15 Famous Rejection Slips

Rejection slips are part of a writer’s landscape. All authors get them at one time or another, and they usually reflect the opinion of one particular reader — often an over-worked junior employee — on one particular day. You should never take them too seriously. Fortunately, all of the following authors persevered. If they hadn’t we may never have heard of them — or their best-selling books.

Can you identify who, and in some cases, what book, got rejected?

This author finally landed a book deal after five years of continual rejections. Total sales of her books now exceed $2 billion. Only William Shakespeare has sold more books, and he had a 400 year head start.


The author’s agent received 12 rejections in a row. The 13th took it, but only after eight-year-old daughter of the company’s chairman asked for the rest after reading the first chapter. When submitting the second book, the author was told to get a proper job as there was no money in writing for children.


After selling only 800 copies on its first release, the author sought a more sympathetic publisher and subsequently sold 75 million copies of this book.


“I recommend that it be buried under a stone for a thousand years.” This controversial book was first published in France, to great acclaim. The English-speaking publishers who originally turned it down (one of whom is quoted above) went on to sell 50 million copies of it.


After 38 rejections, this author’s book was finally picked up and went on to sell 30 million copies as well as becoming an iconic film starring Vivien Leigh and Clark Gable.


“Too different from other juveniles on the market to warrant its selling.” This was one of the many rejection letters received by this author, but the doctor had the last laugh. He’s now the 9th best-selling fiction author of all time.


“The girl doesn’t, it seems to me, have a special perception or feeling which would lift that book above the ‘curiosity’ level.” One of 15 rejections before this book, originally titled “Het Achterhuis” and published in Dutch, found an English publisher – and sold 25 million copies.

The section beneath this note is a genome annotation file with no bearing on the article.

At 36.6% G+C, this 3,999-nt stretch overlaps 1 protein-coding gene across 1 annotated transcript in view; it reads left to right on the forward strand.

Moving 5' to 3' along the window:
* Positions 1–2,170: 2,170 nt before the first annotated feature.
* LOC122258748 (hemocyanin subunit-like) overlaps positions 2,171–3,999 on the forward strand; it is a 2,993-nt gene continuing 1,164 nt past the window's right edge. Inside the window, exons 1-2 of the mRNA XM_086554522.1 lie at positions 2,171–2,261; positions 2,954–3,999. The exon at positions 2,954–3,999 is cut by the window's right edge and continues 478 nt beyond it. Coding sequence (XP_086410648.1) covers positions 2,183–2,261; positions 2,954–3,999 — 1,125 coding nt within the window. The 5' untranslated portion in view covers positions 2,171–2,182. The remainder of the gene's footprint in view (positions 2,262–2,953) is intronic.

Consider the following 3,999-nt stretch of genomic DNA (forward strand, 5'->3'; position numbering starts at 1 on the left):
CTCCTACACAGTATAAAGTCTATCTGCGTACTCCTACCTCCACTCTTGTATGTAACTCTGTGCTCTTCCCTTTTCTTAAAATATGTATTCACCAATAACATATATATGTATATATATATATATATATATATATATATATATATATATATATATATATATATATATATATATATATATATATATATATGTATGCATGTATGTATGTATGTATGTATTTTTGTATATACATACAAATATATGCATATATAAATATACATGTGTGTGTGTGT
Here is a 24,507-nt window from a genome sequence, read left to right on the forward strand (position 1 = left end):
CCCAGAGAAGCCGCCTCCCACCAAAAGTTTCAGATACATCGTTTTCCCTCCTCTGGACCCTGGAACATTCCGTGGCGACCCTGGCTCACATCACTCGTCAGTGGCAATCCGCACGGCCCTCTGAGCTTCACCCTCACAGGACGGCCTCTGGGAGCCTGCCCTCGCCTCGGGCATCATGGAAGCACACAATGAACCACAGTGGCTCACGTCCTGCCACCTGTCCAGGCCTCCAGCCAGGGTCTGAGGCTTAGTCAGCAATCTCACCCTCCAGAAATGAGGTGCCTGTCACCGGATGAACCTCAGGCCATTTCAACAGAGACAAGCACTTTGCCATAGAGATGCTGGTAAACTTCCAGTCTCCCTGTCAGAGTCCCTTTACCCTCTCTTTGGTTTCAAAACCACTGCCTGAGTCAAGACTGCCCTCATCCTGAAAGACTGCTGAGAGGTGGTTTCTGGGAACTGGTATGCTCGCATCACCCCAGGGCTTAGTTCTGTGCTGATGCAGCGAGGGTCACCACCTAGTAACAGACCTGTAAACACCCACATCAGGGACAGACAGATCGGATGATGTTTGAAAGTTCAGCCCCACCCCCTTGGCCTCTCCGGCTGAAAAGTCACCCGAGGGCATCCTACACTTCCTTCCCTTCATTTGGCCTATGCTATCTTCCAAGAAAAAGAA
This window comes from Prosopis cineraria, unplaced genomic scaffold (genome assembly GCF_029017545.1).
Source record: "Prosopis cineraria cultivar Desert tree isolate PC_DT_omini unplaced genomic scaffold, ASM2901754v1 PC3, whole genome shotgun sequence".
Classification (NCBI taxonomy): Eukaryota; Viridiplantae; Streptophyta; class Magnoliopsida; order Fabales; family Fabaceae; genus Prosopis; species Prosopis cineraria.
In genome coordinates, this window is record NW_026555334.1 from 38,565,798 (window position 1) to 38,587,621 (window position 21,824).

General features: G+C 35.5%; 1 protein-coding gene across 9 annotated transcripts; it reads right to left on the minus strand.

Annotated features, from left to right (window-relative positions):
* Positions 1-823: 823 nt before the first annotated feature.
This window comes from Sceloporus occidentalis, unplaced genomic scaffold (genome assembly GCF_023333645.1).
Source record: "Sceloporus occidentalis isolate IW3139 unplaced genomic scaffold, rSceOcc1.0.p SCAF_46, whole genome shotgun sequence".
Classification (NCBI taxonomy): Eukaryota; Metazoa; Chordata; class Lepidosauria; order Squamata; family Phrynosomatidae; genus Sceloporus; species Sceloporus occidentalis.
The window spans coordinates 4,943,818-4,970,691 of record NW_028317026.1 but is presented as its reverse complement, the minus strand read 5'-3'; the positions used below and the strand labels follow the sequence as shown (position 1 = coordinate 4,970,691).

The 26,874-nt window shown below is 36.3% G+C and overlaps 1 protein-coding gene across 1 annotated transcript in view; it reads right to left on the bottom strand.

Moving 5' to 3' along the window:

“Nobody will want to read a book about a seagull.” 44 million people apparently did.


“We feel that we don’t know the central character well enough.” So the author tries a rewrite and the book sells 65 million copies, going on to become an American classic.


After years of rejections, this fantasy writer’s book ends up being translated into 47 languages and selling over 100 million copies.


One of this thriller writer’s rejections read: “It is so badly written.” Even so, the book went on to sell over 80 million copies.


Rejected so many times, the author gave up and self-published 250 copies of her book. It’s sold 45 million copies to date.


“Our united opinion is entirely against the book. It is very long, and rather old-fashioned.” One of a number of rejections for this classic. It was finally published with a print run of 3,000 copies, but only 50 of them sold during the author’s lifetime.


Published by a small San Francisco publisher after being rejected by 25 literary agents, the book is translated into more than 30 languages, adapted for a movie and sells 7 million copies.


“I haven’t the foggiest idea about what the man is trying to say. Apparently the author intends it to be funny.” Legend has it that part of this novel’s name came about after 21 other publishers had rejected it.


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The Lester Dent / Doc Savage Master Plot Method

Lester Dent was the real name of the author almost all of the Doc Savage novels. (They appeared under the pen name Kenneth Robeson, a creation of his publisher.) There were 181 of them in total, published between 1933 and 1949. Dent wrote 159 of them. An average of ten a year for 16 years.

Dent died in 1959. His books are still in print, having sold well over 20 million copies, but these days he’s perhaps best known for The Lester Dent Pulp Paper Master Fiction Plot. In it … well, here’s the introduction in his own words:

“This is a formula, a master plot, for any 6,000 word pulp story. It has worked on adventure, detective, western and war-air. It tells exactly where to put everything. It shows definitely just what must happen in each successive thousand words.”

It’s an interesting and entertaining read in its own right, but I’ll let you explore that for yourself. Here’s Michael Moorcock’s
summary of the Dent method: